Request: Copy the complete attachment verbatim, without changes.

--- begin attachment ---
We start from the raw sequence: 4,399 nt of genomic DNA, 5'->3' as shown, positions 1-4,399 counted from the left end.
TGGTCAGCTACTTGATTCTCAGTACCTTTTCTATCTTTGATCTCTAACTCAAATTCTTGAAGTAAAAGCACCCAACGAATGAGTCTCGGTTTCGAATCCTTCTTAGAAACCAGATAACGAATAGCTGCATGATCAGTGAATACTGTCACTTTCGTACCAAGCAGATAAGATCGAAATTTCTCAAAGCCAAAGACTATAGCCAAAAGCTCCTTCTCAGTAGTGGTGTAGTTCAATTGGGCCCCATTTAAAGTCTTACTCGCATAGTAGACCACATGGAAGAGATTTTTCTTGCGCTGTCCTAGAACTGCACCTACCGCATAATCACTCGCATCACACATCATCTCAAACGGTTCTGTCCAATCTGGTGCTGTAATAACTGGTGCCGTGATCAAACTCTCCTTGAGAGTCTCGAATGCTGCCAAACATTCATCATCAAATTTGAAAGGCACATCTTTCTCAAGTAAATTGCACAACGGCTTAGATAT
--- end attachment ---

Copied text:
We start from the raw sequence: 4,399 nt of genomic DNA, 5'->3' as shown, positions 1-4,399 counted from the left end.
TGGTCAGCTACTTGATTCTCAGTACCTTTTCTATCTTTGATCTCTAACTCAAATTCTTGAAGTAAAAGCACCCAACGAATGAGTCTCGGTTTCGAATCCTTCTTAGAAACCAGATAACGAATAGCTGCATGATCAGTGAATACTGTCACTTTCGTACCAAGCAGATAAGATCGAAATTTCTCAAAGCCAAAGACTATAGCCAAAAGCTCCTTCTCAGTAGTGGTGTAGTTCAATTGGGCCCCATTTAAAGTCTTACTCGCATAGTAGACCACATGGAAGAGATTTTTCTTGCGCTGTCCTAGAACTGCACCTACCGCATAATCACTCGCATCACACATCATCTCAAACGGTTCTGTCCAATCTGGTGCTGTAATAACTGGTGCCGTGATCAAACTCTCCTTGAGAGTCTCGAATGCTGCCAAACATTCATCATCAAATTTGAAAGGCACATCTTTCTCAAGTAAATTGCACAACGGCTTAGATAT